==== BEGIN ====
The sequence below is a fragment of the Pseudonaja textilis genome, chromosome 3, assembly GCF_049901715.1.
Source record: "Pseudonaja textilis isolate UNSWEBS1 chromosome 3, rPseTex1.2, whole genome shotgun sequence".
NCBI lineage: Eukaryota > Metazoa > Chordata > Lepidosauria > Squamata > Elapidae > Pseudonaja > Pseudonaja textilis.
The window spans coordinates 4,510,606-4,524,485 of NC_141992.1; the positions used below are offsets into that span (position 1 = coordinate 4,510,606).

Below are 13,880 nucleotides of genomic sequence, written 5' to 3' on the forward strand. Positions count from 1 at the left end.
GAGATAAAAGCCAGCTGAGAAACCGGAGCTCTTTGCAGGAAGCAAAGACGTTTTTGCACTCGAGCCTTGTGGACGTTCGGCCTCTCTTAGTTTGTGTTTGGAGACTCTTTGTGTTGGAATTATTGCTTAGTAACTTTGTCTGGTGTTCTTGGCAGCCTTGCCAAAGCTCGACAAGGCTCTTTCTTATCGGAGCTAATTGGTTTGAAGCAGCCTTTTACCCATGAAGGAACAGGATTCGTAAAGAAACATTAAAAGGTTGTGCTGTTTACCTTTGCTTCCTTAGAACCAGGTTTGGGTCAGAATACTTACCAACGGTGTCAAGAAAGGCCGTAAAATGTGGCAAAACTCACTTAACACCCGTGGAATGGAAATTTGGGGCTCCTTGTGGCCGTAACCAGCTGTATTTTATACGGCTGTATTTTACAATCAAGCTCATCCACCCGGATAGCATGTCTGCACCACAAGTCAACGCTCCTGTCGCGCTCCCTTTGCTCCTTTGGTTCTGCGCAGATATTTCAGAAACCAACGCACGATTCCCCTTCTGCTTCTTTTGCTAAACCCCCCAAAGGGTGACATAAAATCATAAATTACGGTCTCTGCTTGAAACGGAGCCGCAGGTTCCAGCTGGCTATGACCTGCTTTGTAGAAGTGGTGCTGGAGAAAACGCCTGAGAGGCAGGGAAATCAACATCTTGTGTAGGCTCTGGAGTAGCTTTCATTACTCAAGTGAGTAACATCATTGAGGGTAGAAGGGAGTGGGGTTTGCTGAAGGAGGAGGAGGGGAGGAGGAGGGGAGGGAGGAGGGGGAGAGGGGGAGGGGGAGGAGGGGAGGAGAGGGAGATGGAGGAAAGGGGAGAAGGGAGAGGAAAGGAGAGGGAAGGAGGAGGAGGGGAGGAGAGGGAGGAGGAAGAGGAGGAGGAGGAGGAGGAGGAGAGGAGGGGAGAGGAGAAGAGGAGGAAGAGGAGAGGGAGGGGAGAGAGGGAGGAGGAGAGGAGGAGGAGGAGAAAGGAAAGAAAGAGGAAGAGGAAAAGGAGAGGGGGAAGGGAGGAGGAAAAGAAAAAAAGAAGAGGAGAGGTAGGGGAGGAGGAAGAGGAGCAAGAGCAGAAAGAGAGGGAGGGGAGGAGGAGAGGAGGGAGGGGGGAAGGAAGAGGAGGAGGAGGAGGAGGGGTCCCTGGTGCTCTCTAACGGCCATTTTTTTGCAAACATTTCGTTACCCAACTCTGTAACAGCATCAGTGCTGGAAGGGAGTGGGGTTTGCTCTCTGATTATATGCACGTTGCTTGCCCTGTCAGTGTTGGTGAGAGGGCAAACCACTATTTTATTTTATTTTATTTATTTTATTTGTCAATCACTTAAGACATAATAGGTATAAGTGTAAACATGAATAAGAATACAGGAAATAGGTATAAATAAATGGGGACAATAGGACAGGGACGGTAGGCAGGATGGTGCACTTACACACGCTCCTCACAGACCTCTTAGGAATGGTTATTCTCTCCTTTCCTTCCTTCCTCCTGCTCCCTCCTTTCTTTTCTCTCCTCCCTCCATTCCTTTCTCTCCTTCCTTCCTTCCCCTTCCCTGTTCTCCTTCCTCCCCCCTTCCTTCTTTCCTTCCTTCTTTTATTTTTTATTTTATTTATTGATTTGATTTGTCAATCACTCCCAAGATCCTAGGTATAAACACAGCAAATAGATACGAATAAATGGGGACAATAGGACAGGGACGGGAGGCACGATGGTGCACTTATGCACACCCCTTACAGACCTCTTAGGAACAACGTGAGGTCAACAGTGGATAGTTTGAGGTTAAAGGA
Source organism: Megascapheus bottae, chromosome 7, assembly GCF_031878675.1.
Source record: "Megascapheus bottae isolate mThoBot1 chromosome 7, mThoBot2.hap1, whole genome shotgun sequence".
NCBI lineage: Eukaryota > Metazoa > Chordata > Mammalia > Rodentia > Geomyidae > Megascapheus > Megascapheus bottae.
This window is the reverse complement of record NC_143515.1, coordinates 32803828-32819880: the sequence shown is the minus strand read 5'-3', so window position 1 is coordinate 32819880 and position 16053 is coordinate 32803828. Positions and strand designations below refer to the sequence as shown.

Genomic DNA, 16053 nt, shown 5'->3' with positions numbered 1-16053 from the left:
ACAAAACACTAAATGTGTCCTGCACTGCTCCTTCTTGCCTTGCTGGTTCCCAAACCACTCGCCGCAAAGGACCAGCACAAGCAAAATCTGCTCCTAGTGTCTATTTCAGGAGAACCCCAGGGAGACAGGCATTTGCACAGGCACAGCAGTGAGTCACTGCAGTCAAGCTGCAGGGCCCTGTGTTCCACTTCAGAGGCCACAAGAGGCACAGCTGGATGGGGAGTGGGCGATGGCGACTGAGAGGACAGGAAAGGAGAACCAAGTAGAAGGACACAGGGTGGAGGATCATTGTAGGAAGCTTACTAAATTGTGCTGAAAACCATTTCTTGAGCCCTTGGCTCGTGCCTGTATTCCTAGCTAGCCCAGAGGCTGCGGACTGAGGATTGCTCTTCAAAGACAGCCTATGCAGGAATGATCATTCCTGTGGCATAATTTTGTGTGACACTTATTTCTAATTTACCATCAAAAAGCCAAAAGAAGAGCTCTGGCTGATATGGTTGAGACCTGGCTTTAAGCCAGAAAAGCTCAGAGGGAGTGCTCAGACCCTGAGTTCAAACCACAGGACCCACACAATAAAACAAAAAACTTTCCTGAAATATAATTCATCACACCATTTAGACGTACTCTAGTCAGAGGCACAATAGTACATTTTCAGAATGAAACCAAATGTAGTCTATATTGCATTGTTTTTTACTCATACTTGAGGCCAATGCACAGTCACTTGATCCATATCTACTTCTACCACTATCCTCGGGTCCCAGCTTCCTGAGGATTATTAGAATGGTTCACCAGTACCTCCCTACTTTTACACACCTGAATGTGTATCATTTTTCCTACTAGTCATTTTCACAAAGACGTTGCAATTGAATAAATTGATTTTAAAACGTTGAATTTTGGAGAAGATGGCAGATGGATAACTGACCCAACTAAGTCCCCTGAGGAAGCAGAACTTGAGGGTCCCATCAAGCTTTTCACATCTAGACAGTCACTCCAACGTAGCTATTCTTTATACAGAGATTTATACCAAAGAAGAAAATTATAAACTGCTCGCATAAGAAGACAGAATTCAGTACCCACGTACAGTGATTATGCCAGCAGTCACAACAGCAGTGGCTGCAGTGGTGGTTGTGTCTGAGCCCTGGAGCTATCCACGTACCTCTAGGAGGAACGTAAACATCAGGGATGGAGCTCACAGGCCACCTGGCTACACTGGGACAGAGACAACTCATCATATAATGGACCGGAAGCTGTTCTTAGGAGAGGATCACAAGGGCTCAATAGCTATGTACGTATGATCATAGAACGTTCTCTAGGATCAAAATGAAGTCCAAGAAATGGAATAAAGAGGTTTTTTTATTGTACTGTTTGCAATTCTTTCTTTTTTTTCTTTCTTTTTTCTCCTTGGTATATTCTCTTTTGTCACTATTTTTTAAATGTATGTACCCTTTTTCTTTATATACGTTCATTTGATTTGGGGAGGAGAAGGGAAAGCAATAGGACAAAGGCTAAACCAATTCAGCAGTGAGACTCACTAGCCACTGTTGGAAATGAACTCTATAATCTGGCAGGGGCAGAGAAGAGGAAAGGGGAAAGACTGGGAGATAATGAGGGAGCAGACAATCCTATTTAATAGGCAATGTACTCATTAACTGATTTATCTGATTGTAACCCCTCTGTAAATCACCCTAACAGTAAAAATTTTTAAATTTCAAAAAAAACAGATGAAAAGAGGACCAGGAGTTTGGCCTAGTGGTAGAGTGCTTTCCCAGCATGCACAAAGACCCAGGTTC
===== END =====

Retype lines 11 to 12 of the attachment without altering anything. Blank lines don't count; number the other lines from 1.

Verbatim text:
Genomic DNA, 16053 nt, shown 5'->3' with positions numbered 1-16053 from the left:
ACAAAACACTAAATGTGTCCTGCACTGCTCCTTCTTGCCTTGCTGGTTCCCAAACCACTCGCCGCAAAGGACCAGCACAAGCAAAATCTGCTCCTAGTGTCTATTTCAGGAGAACCCCAGGGAGACAGGCATTTGCACAGGCACAGCAGTGAGTCACTGCAGTCAAGCTGCAGGGCCCTGTGTTCCACTTCAGAGGCCACAAGAGGCACAGCTGGATGGGGAGTGGGCGATGGCGACTGAGAGGACAGGAAAGGAGAACCAAGTAGAAGGACACAGGGTGGAGGATCATTGTAGGAAGCTTACTAAATTGTGCTGAAAACCATTTCTTGAGCCCTTGGCTCGTGCCTGTATTCCTAGCTAGCCCAGAGGCTGCGGACTGAGGATTGCTCTTCAAAGACAGCCTATGCAGGAATGATCATTCCTGTGGCATAATTTTGTGTGACACTTATTTCTAATTTACCATCAAAAAGCCAAAAGAAGAGCTCTGGCTGATATGGTTGAGACCTGGCTTTAAGCCAGAAAAGCTCAGAGGGAGTGCTCAGACCCTGAGTTCAAACCACAGGACCCACACAATAAAACAAAAAACTTTCCTGAAATATAATTCATCACACCATTTAGACGTACTCTAGTCAGAGGCACAATAGTACATTTTCAGAATGAAACCAAATGTAGTCTATATTGCATTGTTTTTTACTCATACTTGAGGCCAATGCACAGTCACTTGATCCATATCTACTTCTACCACTATCCTCGGGTCCCAGCTTCCTGAGGATTATTAGAATGGTTCACCAGTACCTCCCTACTTTTACACACCTGAATGTGTATCATTTTTCCTACTAGTCATTTTCACAAAGACGTTGCAATTGAATAAATTGATTTTAAAACGTTGAATTTTGGAGAAGATGGCAGATGGATAACTGACCCAACTAAGTCCCCTGAGGAAGCAGAACTTGAGGGTCCCATCAAGCTTTTCACATCTAGACAGTCACTCCAACGTAGCTATTCTTTATACAGAGATTTATACCAAAGAAGAAAATTATAAACTGCTCGCATAAGAAGACAGAATTCAGTACCCACGTACAGTGATTATGCCAGCAGTCACAACAGCAGTGGCTGCAGTGGTGGTTGTGTCTGAGCCCTGGAGCTATCCACGTACCTCTAGGAGGAACGTAAACATCAGGGATGGAGCTCACAGGCCACCTGGCTACACTGGGACAGAGACAACTCATCATATAATGGACCGGAAGCTGTTCTTAGGAGAGGATCACAAGGGCTCAATAGCTATGTACGTATGATCATAGAACGTTCTCTAGGATCAAAATGAAGTCCAAGAAATGGAATAAAGAGGTTTTTTTATTGTACTGTTTGCAATTCTTTCTTTTTTTTCTTTCTTTTTTCTCCTTGGTATATTCTCTTTTGTCACTATTTTTTAAATGTATGTACCCTTTTTCTTTATATACGTTCATTTGATTTGGGGAGGAGAAGGGAAAGCAATAGGACAAAGGCTAAACCAATTCAGCAGTGAGACTCACTAGCCACTGTTGGAAATGAACTCTATAATCTGGCAGGGGCAGAGAAGAGGAAAGGGGAAAGACTGGGAGATAATGAGGGAGCAGACAATCCTATTTAATAGGCAATGTACTCATTAACTGATTTATCTGATTGTAACCCCTCTGTAAATCACCCTAACAGTAAAAATTTTTAAATTTCAAAAAAAACAGATGAAAAGAGGACCAGGAGTTTGGCCTAGTGGTAGAGTGCTTTCCCAGCATGCACAAAGACCCAGGTTC